A Narrow View of the Glory of God

A Narrow View of the Glory of God

Engraved from the original oil painting in the...
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Peter Kirk links to Roger Olson on why he defends Love Wins. Now I haven’t read Love Wins and it isn’t on my reading list. The reason for this post is to comment on this (Peter quoting Roger Olson):

I think that is what offends critics of Love Wins–the suggestion that God doesn’t get what he really, perfectly wants.  That seems to them to demean God, to lessen his glory. …

And yes, I could have gone directly back to Olson’s post for the same quote. I suggest you do so, because Olson covers all this in more depth.

My major problem with Calvinism could be summarized by saying that it seems to me to force God to want something that humans can understand and accept. What if what God wants is a universe filled with creatures who can choose whether or not to love him? It may turn theologians’ brains into pretzels, but why should it be limiting to God’s glory to want that instead of to want what Calvinists prefer that he want?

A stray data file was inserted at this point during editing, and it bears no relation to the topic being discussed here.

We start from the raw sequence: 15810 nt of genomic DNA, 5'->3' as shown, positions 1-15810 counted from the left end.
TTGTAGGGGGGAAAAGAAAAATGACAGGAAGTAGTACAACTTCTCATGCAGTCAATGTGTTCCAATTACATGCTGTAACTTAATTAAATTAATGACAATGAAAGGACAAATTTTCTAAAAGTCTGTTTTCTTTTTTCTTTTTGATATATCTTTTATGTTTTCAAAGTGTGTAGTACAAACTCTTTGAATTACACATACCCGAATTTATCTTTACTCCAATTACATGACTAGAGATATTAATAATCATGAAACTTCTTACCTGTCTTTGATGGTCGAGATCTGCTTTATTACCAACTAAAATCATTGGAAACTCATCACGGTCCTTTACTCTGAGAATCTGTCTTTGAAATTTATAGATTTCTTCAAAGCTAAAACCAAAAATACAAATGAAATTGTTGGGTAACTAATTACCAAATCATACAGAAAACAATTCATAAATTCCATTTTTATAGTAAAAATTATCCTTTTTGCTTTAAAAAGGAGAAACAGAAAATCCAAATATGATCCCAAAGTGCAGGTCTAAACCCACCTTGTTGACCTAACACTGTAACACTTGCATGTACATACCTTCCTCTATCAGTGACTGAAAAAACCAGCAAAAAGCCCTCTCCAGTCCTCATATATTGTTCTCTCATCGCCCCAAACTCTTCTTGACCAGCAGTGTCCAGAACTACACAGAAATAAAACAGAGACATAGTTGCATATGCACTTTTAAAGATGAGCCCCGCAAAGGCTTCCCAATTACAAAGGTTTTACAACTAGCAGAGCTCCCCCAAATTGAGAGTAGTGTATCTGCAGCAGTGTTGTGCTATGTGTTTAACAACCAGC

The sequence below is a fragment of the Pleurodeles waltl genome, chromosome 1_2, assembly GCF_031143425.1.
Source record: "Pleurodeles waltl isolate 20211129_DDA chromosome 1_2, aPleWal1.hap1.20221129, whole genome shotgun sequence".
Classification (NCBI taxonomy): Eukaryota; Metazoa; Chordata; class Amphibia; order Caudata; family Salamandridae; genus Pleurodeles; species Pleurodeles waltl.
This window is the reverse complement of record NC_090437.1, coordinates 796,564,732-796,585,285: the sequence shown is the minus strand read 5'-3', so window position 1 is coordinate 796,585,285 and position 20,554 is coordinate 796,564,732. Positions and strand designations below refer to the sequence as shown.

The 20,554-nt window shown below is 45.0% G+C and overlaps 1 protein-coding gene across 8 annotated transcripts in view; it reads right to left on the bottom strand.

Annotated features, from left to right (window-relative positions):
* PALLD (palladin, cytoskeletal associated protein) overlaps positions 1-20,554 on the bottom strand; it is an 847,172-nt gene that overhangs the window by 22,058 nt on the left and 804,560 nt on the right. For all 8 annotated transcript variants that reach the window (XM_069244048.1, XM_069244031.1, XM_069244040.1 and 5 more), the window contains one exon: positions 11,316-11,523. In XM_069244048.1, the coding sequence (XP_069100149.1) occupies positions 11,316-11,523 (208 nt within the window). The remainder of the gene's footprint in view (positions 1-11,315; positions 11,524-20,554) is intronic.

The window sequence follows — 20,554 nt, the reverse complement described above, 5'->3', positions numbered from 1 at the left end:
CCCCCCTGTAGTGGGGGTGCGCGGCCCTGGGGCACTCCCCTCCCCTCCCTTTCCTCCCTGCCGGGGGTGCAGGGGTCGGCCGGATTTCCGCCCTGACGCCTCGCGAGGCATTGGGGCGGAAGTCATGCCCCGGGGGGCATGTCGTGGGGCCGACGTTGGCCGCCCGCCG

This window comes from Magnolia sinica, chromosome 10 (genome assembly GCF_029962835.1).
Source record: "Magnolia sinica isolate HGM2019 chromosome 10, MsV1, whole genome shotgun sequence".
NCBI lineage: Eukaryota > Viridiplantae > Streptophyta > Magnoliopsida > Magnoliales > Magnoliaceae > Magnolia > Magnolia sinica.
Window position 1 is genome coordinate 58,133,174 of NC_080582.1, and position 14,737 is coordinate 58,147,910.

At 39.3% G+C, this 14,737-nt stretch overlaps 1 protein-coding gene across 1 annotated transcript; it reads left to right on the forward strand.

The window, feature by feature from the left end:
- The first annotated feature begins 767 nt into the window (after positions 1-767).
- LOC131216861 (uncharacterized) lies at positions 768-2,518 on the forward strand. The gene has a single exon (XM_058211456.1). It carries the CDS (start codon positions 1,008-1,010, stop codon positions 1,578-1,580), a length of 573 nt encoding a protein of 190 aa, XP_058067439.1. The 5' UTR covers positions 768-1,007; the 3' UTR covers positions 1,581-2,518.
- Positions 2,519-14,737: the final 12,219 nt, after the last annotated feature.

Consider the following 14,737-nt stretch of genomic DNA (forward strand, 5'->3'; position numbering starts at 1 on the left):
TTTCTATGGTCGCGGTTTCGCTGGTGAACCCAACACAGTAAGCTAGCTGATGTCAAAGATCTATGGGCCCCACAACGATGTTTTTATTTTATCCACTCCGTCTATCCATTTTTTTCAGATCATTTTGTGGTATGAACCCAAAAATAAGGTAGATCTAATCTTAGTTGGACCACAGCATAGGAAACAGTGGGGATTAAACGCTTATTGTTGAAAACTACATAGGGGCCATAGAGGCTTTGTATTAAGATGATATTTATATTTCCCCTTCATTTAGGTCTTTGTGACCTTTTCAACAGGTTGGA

It seems a very narrow few of God’s glory, and frankly strikes me as something more like a desire for God’s simplicity or comprehensibility, than one for God’s glory.

I can’t understand how a God who can set off the big bang and who knows the end from the beginning can also make creatures with choice. But I suspect he can.

 

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2 thoughts on “A Narrow View of the Glory of God

  1. If none of us existed at all, if God had not created us, He would still be the same, unchanging, eternal God. God doesn’t need us in order for Him to be God. Only God knows why He created us, but whatever we do cannot change His nature. So sit back and enjoy and don’t stress about it!

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